Sustainable Supply Chains – E16

Dived deep into supply chain sustainability with Allyson Quijano, Chief Sustainability Officer at Bext360, a SaaS platform to manage supply chain traceability and sustainability. We discussed how sustainability and risk management intersect at enterprises, how the team’s experience in the Congo drove the development of Bext360, how circular economy can affect traditional supply chain models, why blockchain technology is an amazing opportunity for green finance, how COVID has effected the understanding of supply chains and more!

MCWALTER:  Could you tell us a little bit about Bext360?

QUIJANO:   Best360 is a technology company working to digitize supply chains and prove the origin, authenticity, and sustainability of global commodities. In particular we are working to expand brand and corporation’s commitments to comprehensive traceability in the supply chains of products like coffee, cocoa, palm, essential oils and cotton from first mile origin to your retail space.

MCWALTER: How do you use blockchain technology?

QUIJANO:  We use the blockchain for some of its most basic aspects like immutable data tracking to improve the integrity of customer data. The crypto aspect of blockchain is also very purposeful for our business because we think of tokenization as a significant game changer in terms of trade finance. Because we tie into a cryptocurrency, you could execute payments at the first mile for your producers, if you’d like to. Because we use tokenisation, banks can use it to establish agreement or consensus around the specific value of a product at the point of processing. So this is where we think that the blockchain is absolutely necessary and makes that tokenisation aspect incredibly attractive and quite necessary for the changes that we’re looking to make in supply chain systems.

MCWALTER: What sorts of technologies do you need to integrate with?

QUIJANO:   We use them all and certainly plug into whatever systems are available. We’re working on building our portfolio to make carbon transactions more specific to each tier of the supply chain. So each processor in our system could offset their carbon or could have specific insight and analytics into what their carbon footprint is. For example, at the retail stage, we would look to plug into a point of sale system so that if you’re a customer buying a bag of coffee, and you want to offset the carbon footprint for that particular pounds of coffee, that could be made accessible through our system. 

Importantly, when customers don’t have systems that go all the way to the first mile, their first question is, ‘how do you get the data?” Maybe they’re a fashion company, and they plug into a cotton manufacturer, but the first four stages of that supply chain they have no insight into at all. So we use smaller hardware that operates offline, we use Bluetooth connectivity, and it collects a bunch of data, and help our customers design what information they want to collect from the producers. And we can plug that technology into scales, into printers, so you can have digital receipts. And that helps to get that first batch of data into the system. And then typically, the rest of it can be automated through existing inventory management systems that our customers already have in play.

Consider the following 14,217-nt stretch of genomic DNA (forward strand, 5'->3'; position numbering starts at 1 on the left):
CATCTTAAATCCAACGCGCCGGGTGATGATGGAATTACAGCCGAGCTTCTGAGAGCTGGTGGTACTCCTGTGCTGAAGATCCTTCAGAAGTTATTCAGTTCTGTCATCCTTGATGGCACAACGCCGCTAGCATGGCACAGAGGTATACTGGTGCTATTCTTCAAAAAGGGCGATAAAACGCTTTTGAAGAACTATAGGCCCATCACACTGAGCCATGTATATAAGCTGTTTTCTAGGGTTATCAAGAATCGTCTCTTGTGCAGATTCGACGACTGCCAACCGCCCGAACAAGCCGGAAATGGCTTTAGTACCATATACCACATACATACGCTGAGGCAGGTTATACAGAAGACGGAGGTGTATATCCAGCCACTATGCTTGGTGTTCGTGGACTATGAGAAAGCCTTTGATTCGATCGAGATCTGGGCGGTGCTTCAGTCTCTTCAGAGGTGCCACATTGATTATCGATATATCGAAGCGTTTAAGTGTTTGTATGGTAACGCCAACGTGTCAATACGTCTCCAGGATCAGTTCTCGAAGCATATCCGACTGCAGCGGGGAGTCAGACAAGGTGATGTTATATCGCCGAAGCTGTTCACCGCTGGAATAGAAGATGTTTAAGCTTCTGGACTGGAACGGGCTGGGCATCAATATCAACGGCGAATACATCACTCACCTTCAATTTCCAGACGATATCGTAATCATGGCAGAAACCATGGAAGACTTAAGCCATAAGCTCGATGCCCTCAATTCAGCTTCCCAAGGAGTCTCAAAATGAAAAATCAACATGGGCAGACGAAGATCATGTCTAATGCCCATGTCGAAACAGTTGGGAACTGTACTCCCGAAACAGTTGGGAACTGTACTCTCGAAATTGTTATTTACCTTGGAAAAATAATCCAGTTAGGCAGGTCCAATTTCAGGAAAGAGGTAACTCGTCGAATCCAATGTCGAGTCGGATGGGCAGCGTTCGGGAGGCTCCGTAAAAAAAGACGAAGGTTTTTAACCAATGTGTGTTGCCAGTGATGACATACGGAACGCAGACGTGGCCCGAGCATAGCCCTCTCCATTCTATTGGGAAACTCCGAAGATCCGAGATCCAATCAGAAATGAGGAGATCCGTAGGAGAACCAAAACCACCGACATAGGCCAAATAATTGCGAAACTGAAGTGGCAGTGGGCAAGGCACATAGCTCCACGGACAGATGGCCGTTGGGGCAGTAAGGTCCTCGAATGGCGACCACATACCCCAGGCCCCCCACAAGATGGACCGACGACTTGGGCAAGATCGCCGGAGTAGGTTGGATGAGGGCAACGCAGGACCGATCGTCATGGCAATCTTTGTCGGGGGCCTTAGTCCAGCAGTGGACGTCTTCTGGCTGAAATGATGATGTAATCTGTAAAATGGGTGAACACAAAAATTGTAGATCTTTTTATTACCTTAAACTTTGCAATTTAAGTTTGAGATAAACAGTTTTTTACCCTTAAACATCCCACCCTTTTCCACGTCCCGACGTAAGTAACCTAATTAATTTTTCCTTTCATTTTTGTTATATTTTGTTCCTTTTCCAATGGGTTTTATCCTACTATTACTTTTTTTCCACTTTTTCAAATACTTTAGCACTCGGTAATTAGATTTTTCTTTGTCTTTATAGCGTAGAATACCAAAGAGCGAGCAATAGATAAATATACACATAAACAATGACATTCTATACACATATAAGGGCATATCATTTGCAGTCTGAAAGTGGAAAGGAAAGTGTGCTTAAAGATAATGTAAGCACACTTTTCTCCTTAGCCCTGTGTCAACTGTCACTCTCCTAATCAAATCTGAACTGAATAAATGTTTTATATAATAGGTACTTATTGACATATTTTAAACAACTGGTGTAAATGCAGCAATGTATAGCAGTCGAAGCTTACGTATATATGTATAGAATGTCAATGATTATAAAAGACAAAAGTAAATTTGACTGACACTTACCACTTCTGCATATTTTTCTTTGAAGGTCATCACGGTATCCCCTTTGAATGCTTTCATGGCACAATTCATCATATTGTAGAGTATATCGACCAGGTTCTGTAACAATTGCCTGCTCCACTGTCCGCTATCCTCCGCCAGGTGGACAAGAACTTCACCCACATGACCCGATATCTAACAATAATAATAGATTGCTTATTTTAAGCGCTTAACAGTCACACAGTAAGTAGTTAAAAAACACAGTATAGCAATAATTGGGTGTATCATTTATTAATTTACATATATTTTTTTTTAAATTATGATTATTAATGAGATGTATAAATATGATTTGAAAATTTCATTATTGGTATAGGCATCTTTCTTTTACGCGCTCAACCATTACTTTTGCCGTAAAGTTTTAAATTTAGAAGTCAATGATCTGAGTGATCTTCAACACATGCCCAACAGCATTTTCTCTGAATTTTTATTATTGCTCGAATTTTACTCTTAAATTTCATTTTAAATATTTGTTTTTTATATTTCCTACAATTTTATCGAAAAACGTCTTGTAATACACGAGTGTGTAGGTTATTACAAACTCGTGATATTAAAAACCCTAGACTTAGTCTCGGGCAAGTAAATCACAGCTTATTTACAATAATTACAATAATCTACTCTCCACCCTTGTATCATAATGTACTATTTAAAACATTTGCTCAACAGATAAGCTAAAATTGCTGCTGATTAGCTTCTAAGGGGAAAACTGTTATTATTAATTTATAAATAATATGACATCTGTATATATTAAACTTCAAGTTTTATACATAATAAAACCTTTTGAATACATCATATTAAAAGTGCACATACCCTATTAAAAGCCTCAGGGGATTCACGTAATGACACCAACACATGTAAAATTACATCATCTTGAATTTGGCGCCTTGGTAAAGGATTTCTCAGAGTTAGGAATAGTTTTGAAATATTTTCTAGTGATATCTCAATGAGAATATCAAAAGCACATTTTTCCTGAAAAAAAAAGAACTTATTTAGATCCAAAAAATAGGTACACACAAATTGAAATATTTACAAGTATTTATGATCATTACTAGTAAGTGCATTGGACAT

MCWALTER: COVID seems to have brought supply chains to the forefront of many conversations, have you seen that? 

QUIJANO:  We are ecstatic that people like my parents are talking about supply chains! I think this makes us better consumers and enables us to pass the parent test. Just increasing the general knowledge of supply chain complications has already been helpful for us and our customers, because we feel like people better understand how complicated it is, for example, to get coffee beans from Central America to your morning cup of coffee.

MCWALTER: Are there opportunities for founders to build tools that improve the sustainability of brands? 

QUIJANO:  I would actually lead more in terms of sustainability services to corporations and brands. If you look at fashion companies, grocery store retailers or large coffee companies, sustainability is still not integral to their business. They are often part of a separate unit. A bit of my role is to work across business units to merge their goals into larger insights around sustainability. We spend an awful lot of time sharing information with people because often they don’t know where to begin. And I think so many brands are afraid of being under the microscope. I think any technology that makes it a less scary process and helps them navigate the smartest technologies, would be quite interesting.